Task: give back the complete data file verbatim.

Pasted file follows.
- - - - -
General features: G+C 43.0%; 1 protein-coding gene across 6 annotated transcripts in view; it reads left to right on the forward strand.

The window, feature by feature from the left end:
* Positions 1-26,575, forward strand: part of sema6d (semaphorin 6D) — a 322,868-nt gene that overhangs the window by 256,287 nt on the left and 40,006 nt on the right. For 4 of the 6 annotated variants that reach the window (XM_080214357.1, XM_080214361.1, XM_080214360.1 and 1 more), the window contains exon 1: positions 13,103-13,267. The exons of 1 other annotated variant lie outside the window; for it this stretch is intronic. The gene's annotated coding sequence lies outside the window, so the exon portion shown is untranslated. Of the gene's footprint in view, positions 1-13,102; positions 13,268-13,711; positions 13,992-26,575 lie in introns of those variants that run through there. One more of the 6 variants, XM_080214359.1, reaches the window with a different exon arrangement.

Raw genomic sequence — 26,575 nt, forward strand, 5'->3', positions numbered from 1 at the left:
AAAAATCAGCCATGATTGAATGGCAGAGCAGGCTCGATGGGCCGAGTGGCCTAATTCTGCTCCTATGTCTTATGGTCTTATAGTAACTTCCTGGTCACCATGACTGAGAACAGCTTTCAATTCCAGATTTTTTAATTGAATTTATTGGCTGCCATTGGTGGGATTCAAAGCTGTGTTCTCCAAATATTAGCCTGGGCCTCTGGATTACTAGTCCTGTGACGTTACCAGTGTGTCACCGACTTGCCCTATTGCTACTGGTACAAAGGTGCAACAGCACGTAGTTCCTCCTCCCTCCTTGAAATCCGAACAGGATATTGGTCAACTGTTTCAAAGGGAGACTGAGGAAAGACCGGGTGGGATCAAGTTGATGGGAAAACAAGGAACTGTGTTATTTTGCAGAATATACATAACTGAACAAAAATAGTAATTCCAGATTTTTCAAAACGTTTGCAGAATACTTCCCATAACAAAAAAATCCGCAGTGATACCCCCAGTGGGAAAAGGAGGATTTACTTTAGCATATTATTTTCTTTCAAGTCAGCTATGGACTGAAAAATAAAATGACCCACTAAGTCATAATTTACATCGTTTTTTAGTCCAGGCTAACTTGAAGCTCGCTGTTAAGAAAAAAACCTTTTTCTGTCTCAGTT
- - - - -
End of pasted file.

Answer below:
General features: G+C 43.0%; 1 protein-coding gene across 6 annotated transcripts in view; it reads left to right on the forward strand.

The window, feature by feature from the left end:
* Positions 1-26,575, forward strand: part of sema6d (semaphorin 6D) — a 322,868-nt gene that overhangs the window by 256,287 nt on the left and 40,006 nt on the right. For 4 of the 6 annotated variants that reach the window (XM_080214357.1, XM_080214361.1, XM_080214360.1 and 1 more), the window contains exon 1: positions 13,103-13,267. The exons of 1 other annotated variant lie outside the window; for it this stretch is intronic. The gene's annotated coding sequence lies outside the window, so the exon portion shown is untranslated. Of the gene's footprint in view, positions 1-13,102; positions 13,268-13,711; positions 13,992-26,575 lie in introns of those variants that run through there. One more of the 6 variants, XM_080214359.1, reaches the window with a different exon arrangement.

Raw genomic sequence — 26,575 nt, forward strand, 5'->3', positions numbered from 1 at the left:
AAAAATCAGCCATGATTGAATGGCAGAGCAGGCTCGATGGGCCGAGTGGCCTAATTCTGCTCCTATGTCTTATGGTCTTATAGTAACTTCCTGGTCACCATGACTGAGAACAGCTTTCAATTCCAGATTTTTTAATTGAATTTATTGGCTGCCATTGGTGGGATTCAAAGCTGTGTTCTCCAAATATTAGCCTGGGCCTCTGGATTACTAGTCCTGTGACGTTACCAGTGTGTCACCGACTTGCCCTATTGCTACTGGTACAAAGGTGCAACAGCACGTAGTTCCTCCTCCCTCCTTGAAATCCGAACAGGATATTGGTCAACTGTTTCAAAGGGAGACTGAGGAAAGACCGGGTGGGATCAAGTTGATGGGAAAACAAGGAACTGTGTTATTTTGCAGAATATACATAACTGAACAAAAATAGTAATTCCAGATTTTTCAAAACGTTTGCAGAATACTTCCCATAACAAAAAAATCCGCAGTGATACCCCCAGTGGGAAAAGGAGGATTTACTTTAGCATATTATTTTCTTTCAAGTCAGCTATGGACTGAAAAATAAAATGACCCACTAAGTCATAATTTACATCGTTTTTTAGTCCAGGCTAACTTGAAGCTCGCTGTTAAGAAAAAAACCTTTTTCTGTCTCAGTT